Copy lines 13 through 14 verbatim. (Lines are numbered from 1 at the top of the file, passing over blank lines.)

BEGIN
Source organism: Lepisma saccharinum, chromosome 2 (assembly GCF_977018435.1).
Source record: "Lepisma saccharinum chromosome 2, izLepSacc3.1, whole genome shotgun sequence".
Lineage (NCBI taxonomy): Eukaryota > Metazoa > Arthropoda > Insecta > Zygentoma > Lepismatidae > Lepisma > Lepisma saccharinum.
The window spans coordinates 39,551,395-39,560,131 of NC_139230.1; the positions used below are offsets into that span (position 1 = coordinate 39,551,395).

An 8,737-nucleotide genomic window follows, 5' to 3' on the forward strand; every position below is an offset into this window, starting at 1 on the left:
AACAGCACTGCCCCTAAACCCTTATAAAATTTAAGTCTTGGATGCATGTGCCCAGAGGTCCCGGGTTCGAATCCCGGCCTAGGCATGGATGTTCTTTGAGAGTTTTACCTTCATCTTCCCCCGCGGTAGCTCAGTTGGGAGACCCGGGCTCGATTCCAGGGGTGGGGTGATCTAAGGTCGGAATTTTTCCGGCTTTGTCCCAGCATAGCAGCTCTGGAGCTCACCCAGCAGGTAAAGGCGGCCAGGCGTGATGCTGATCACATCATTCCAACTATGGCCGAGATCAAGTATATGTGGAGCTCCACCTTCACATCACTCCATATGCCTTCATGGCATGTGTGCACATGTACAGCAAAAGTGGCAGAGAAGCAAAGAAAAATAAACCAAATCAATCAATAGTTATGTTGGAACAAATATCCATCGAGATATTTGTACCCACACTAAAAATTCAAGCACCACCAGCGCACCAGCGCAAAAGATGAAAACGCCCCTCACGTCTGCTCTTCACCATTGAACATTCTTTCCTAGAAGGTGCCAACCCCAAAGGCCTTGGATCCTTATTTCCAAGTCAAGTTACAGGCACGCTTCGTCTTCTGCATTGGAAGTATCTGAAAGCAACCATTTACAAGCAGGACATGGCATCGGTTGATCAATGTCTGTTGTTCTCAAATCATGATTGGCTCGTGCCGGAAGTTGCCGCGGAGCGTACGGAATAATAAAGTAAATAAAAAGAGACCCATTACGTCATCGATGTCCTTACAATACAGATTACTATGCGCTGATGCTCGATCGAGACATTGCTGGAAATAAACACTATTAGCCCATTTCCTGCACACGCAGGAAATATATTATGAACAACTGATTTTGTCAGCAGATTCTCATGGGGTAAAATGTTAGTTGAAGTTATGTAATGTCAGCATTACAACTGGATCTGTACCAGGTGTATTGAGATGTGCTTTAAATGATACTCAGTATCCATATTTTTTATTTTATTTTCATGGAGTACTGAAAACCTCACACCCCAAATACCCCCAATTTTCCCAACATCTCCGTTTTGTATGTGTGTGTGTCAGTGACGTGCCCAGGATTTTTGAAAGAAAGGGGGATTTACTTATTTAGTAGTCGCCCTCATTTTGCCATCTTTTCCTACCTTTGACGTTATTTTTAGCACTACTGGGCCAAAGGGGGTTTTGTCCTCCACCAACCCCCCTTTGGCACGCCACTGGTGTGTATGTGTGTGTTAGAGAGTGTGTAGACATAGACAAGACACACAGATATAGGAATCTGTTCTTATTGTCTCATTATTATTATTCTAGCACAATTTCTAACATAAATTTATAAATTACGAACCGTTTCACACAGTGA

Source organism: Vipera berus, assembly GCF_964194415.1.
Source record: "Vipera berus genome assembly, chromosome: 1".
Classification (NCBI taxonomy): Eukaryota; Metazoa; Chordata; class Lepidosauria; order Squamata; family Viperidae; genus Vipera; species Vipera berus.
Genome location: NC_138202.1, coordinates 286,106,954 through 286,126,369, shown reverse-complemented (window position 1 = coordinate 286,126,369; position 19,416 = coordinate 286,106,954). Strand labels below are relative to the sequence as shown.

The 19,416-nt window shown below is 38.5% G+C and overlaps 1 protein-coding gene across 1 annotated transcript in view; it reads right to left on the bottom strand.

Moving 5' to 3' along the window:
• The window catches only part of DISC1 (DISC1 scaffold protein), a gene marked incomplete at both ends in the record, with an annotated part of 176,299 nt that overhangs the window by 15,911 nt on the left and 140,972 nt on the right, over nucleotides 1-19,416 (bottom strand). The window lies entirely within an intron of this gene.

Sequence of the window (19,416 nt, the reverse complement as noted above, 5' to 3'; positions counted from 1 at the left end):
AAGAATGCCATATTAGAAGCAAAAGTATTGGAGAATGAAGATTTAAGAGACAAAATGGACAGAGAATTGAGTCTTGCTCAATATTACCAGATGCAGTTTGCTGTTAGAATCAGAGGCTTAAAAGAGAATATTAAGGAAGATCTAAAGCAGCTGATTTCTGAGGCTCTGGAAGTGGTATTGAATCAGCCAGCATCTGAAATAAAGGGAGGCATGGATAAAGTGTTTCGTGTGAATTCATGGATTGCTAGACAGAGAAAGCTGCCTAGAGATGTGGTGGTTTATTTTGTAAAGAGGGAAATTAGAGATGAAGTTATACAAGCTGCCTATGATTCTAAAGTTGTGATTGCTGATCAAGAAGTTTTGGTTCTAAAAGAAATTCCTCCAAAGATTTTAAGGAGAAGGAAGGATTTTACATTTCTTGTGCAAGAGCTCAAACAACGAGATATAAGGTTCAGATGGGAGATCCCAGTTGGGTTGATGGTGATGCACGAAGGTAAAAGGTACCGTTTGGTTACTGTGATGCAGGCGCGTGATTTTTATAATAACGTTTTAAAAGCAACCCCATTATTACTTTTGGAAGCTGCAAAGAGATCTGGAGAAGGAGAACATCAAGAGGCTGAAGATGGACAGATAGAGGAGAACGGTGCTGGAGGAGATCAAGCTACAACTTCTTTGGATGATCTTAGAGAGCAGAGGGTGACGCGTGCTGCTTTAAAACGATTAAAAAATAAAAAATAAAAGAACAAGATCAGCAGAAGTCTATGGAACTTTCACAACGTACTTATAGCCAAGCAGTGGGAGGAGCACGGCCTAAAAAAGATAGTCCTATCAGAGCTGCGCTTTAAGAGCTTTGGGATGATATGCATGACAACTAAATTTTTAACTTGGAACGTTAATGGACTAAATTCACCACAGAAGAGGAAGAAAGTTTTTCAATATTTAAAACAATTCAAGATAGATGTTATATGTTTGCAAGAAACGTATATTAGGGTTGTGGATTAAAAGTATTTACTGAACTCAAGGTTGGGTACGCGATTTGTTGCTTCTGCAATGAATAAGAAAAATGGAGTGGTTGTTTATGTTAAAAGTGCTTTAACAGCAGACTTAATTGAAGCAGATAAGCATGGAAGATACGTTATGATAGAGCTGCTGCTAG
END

• The window catches only part of DISC1 (DISC1 scaffold protein), a gene marked incomplete at both ends in the record, with an annotated part of 176,299 nt that overhangs the window by 15,911 nt on the left and 140,972 nt on the right, over nucleotides 1-19,416 (bottom strand). The window lies entirely within an intron of this gene.

Sequence of the window (19,416 nt, the reverse complement as noted above, 5' to 3'; positions counted from 1 at the left end):